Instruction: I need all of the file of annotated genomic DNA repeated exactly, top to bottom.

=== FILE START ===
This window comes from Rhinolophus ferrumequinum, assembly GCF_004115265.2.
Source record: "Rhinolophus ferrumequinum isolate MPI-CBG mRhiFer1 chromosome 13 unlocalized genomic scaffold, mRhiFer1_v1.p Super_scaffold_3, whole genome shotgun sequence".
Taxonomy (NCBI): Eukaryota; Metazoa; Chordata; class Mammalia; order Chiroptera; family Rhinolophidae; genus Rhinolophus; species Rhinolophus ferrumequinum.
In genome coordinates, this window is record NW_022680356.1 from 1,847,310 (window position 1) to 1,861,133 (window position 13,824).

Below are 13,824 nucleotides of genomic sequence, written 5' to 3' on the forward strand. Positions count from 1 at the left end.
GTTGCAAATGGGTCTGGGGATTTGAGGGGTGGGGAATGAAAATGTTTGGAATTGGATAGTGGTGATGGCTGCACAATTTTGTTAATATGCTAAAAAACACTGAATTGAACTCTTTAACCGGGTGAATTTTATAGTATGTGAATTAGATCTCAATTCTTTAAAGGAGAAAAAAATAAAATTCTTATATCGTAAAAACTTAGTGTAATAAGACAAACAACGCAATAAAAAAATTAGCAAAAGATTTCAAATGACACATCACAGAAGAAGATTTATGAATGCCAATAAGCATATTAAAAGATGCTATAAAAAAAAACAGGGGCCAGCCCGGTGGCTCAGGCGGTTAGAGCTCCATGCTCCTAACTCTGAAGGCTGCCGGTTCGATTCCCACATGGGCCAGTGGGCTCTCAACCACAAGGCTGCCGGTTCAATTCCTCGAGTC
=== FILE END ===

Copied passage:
This window comes from Rhinolophus ferrumequinum, assembly GCF_004115265.2.
Source record: "Rhinolophus ferrumequinum isolate MPI-CBG mRhiFer1 chromosome 13 unlocalized genomic scaffold, mRhiFer1_v1.p Super_scaffold_3, whole genome shotgun sequence".
Taxonomy (NCBI): Eukaryota; Metazoa; Chordata; class Mammalia; order Chiroptera; family Rhinolophidae; genus Rhinolophus; species Rhinolophus ferrumequinum.
In genome coordinates, this window is record NW_022680356.1 from 1,847,310 (window position 1) to 1,861,133 (window position 13,824).

Below are 13,824 nucleotides of genomic sequence, written 5' to 3' on the forward strand. Positions count from 1 at the left end.
GTTGCAAATGGGTCTGGGGATTTGAGGGGTGGGGAATGAAAATGTTTGGAATTGGATAGTGGTGATGGCTGCACAATTTTGTTAATATGCTAAAAAACACTGAATTGAACTCTTTAACCGGGTGAATTTTATAGTATGTGAATTAGATCTCAATTCTTTAAAGGAGAAAAAAATAAAATTCTTATATCGTAAAAACTTAGTGTAATAAGACAAACAACGCAATAAAAAAATTAGCAAAAGATTTCAAATGACACATCACAGAAGAAGATTTATGAATGCCAATAAGCATATTAAAAGATGCTATAAAAAAAAACAGGGGCCAGCCCGGTGGCTCAGGCGGTTAGAGCTCCATGCTCCTAACTCTGAAGGCTGCCGGTTCGATTCCCACATGGGCCAGTGGGCTCTCAACCACAAGGCTGCCGGTTCAATTCCTCGAGTC